“Write! Writing, to knowledge, is a certified check.”
The quest for intellectual growth and self-improvement through education has occupied yesteryear’s luminaries like Bertrand Russell and modern-day thinkers like Sir Ken Robinson and Noam Chomsky. In 1936, at the zenith of the Great Depression, the prolific self-help guru and famous eccentric James T. Mangan published You Can Do Anything! (public library) — an enthusiastic and exclamation-heavy pep-manual for the art of living. Though Mangan was a positively kooky character — in 1948, he publicly claimed to own outer space and went on to found the micronation of Celestia — the book isn’t without merit.
Among its highlights is a section titled 14 Ways to Acquire Knowledge — a blueprint to intellectual growth, advocating for such previously discussed essentials as the importance of taking example from those who have succeeded and organizing the information we encounter, the power of curiosity, the osmosis between learning and teaching, the importance of critical thinking (because, as Christopher Hitchens pithily put it, “what can be asserted without evidence can be dismissed without evidence”), the benefits of writing things down, why you should let your opinions be fluid rather than rigid, the art of listening, the art of observation, and the very core of what it means to be human.
Every child is born clever. No child is ever born idiotic. To become an idiot one needs to be educated. To convert people to idiocy, schools and colleges and universities are needed. It is a great achievement. Idiocy is not natural; it has to be learned, it has to be earned. Great effort has to be made before you can become stupid. A Buddha or a Lao Tzu or a Jesus are people who somehow escaped from society, who somehow managed it that society did not change them into stupid people. They look rare because the whole society has become stupid otherwise they would be the norm. It be natural to be clever, intelligent — as natural as breathing, as natural as health.
Watch a child, any child, black, white, Indian, Chinese, German — yes, even German! Watch any child. All children are intelligent and all children are beautiful. Have you ever seen an ugly child? The phenomenon does not exist at all. Have you ever seen a stupid child? Their intelligence is tremendous.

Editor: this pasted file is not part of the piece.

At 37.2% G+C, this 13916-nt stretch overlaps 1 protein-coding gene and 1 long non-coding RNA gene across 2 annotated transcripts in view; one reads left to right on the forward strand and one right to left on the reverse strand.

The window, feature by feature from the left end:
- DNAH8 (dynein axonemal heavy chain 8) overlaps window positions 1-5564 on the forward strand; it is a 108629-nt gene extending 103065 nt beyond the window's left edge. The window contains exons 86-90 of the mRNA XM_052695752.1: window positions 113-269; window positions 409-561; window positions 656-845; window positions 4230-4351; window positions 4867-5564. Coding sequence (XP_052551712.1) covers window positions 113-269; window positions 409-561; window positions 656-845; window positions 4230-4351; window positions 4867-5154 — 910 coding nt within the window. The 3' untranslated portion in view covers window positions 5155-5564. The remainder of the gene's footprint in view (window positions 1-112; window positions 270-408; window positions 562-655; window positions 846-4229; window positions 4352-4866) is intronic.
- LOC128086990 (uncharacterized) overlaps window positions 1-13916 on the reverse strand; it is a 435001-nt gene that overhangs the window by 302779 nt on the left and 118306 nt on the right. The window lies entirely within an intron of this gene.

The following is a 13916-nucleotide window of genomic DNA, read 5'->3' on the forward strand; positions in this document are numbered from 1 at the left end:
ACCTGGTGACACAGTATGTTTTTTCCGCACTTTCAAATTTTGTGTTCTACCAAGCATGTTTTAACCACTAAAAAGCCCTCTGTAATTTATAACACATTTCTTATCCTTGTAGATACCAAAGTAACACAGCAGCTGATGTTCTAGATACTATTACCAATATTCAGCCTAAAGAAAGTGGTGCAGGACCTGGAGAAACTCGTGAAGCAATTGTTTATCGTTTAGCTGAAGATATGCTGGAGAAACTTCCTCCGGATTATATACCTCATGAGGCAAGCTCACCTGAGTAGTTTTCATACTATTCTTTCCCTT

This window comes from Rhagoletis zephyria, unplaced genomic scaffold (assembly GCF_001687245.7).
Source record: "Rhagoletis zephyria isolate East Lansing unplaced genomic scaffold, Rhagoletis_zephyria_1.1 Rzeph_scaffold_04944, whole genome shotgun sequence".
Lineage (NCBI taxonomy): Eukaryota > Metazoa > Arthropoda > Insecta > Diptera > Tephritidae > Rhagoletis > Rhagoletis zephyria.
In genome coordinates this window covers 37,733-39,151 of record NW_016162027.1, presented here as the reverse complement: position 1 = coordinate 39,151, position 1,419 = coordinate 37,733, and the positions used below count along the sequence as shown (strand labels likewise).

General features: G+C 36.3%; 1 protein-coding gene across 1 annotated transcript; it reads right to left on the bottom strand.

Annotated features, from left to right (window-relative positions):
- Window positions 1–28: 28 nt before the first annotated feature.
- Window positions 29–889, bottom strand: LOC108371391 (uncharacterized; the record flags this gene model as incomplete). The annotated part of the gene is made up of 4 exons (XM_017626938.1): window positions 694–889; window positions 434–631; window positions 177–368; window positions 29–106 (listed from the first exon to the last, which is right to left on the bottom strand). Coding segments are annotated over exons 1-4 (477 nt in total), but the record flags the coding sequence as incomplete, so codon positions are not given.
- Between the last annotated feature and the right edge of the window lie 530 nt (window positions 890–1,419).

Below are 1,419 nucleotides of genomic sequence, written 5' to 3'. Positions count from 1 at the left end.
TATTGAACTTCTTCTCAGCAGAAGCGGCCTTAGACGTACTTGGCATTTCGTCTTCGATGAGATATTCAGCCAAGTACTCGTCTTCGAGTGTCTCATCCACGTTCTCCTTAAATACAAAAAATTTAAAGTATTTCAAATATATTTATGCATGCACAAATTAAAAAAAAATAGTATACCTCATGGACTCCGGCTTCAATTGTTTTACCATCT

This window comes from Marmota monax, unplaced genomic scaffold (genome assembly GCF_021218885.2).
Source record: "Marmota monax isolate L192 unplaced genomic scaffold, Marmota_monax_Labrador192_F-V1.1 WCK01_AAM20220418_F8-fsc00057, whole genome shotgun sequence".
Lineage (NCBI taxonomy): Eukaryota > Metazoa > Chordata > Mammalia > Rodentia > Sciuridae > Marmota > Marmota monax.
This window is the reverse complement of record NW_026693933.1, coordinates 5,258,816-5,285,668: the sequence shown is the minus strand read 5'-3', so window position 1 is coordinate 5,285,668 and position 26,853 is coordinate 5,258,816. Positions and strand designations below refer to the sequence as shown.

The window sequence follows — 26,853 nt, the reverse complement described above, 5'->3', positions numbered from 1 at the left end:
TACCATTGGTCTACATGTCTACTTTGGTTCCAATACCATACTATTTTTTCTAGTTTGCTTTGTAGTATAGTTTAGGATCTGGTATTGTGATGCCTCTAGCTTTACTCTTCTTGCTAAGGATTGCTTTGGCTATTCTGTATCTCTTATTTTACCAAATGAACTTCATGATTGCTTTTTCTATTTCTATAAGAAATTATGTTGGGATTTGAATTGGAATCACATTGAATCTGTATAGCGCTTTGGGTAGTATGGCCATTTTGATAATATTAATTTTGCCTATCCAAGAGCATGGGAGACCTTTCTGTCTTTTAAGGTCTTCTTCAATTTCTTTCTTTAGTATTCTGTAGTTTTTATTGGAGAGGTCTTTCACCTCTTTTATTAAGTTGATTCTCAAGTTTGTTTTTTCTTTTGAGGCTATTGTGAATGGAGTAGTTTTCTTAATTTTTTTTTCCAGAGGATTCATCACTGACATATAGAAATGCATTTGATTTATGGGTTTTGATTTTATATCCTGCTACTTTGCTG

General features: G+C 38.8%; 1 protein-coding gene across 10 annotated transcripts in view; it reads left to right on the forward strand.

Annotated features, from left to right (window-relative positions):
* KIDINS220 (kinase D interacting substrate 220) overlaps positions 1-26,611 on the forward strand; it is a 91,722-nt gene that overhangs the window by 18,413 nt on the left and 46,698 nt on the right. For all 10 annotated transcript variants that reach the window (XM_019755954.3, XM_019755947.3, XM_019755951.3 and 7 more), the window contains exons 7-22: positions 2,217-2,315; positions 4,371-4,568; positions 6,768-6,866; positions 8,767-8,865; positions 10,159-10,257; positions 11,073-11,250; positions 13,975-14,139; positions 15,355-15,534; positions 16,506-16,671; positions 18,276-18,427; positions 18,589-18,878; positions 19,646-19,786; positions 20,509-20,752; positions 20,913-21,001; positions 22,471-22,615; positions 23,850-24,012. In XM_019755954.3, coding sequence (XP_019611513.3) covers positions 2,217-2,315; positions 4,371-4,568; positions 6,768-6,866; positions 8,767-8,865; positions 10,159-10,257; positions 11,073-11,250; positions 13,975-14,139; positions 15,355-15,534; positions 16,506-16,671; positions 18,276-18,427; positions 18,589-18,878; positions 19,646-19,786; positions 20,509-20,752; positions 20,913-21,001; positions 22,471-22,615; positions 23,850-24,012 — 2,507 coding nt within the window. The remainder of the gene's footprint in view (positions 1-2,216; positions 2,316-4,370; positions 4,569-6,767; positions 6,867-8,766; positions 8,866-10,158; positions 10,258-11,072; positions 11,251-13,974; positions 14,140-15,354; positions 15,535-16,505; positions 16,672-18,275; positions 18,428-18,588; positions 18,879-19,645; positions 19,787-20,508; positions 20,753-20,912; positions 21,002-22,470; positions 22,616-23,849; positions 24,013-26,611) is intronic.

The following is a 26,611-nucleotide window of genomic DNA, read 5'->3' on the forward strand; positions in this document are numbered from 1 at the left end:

“Life really begins when you have discovered that you can do anything you want.”
“There is an ugliness in being paid for work one does not like,” Anaïs Nin wrote in her diary in 1941. Indeed, finding a sense of purpose and doing what makes the heart sing is one of the greatest human aspirations — and yet too many people remain caught in the hamster wheel of unfulfilling work. In 1949, career counselor William J. Reilly penned How To Avoid Work (UK; public library) — a short guide to finding your purpose and doing what you love. Despite the occasional vintage self-helpism of the tone, the book is remarkable for many reasons — written at the dawn of the American corporate era and the golden age of the housewife, it not only encouraged people of all ages to pursue their passions over conventional, safe occupations, but it also spoke to both men and women with equal regard.
Why prestige is the enemy of passion, or how to master the balance of setting boundaries and making friends.
“Find something more important than you are,” philosopher Dan Dennett once said in discussing the secret of happiness, “and dedicate your life to it.” But how, exactly, do we find that? Surely, it isn’t by luck. I myself am a firm believer in the power of curiosity and choice as the engine of fulfillment, but precisely how you arrive at your true calling is an intricate and highly individual dance of discovery. Still, there are certain factors — certain choices — that make it easier. Gathered here are insights from seven thinkers who have contemplated the art-science of making your life’s calling a living.
File sharing fulfills the exact same need and purpose as public libraries did when they first appeared, and is met with the exact same resistance – even in the same words. This article follows the previous observation that The Pirate Bay is the world’s most efficient public library.
Zacqary Adam Green’s piece comparing The Pirate Bay to the New York Public Library the other day was spot on, and we’ve seen it travel a lot around the world – in excess of 3,000 shares and counting. File sharing (and The Pirate Bay) is the most efficient public library ever invented, and its invention is a quantum leap for civilization as such. Imagine every human being having 24/7 access to humanity’s collective knowledge and culture!